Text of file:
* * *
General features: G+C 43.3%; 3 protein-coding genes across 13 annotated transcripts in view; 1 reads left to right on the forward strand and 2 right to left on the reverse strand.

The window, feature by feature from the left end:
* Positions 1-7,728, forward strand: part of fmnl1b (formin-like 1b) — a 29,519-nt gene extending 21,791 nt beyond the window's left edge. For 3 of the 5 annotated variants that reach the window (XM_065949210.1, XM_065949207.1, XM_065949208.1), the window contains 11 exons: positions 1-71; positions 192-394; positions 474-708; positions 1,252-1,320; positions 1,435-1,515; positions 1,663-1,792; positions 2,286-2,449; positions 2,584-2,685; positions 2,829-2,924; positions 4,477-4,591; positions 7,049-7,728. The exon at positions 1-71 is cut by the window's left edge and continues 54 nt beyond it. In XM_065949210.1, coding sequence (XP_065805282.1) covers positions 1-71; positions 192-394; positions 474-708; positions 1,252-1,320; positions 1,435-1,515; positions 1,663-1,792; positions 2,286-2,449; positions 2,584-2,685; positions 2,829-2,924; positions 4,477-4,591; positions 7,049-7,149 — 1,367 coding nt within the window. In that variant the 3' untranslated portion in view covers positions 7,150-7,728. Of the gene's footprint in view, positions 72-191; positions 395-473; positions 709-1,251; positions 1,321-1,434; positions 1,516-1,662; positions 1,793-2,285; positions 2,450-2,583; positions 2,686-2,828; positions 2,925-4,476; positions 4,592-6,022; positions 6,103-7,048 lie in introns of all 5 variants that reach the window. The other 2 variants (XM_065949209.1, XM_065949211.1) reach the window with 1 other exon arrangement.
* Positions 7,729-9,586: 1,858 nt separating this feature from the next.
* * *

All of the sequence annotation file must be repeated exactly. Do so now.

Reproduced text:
General features: G+C 43.3%; 3 protein-coding genes across 13 annotated transcripts in view; 1 reads left to right on the forward strand and 2 right to left on the reverse strand.

The window, feature by feature from the left end:
* Positions 1-7,728, forward strand: part of fmnl1b (formin-like 1b) — a 29,519-nt gene extending 21,791 nt beyond the window's left edge. For 3 of the 5 annotated variants that reach the window (XM_065949210.1, XM_065949207.1, XM_065949208.1), the window contains 11 exons: positions 1-71; positions 192-394; positions 474-708; positions 1,252-1,320; positions 1,435-1,515; positions 1,663-1,792; positions 2,286-2,449; positions 2,584-2,685; positions 2,829-2,924; positions 4,477-4,591; positions 7,049-7,728. The exon at positions 1-71 is cut by the window's left edge and continues 54 nt beyond it. In XM_065949210.1, coding sequence (XP_065805282.1) covers positions 1-71; positions 192-394; positions 474-708; positions 1,252-1,320; positions 1,435-1,515; positions 1,663-1,792; positions 2,286-2,449; positions 2,584-2,685; positions 2,829-2,924; positions 4,477-4,591; positions 7,049-7,149 — 1,367 coding nt within the window. In that variant the 3' untranslated portion in view covers positions 7,150-7,728. Of the gene's footprint in view, positions 72-191; positions 395-473; positions 709-1,251; positions 1,321-1,434; positions 1,516-1,662; positions 1,793-2,285; positions 2,450-2,583; positions 2,686-2,828; positions 2,925-4,476; positions 4,592-6,022; positions 6,103-7,048 lie in introns of all 5 variants that reach the window. The other 2 variants (XM_065949209.1, XM_065949211.1) reach the window with 1 other exon arrangement.
* Positions 7,729-9,586: 1,858 nt separating this feature from the next.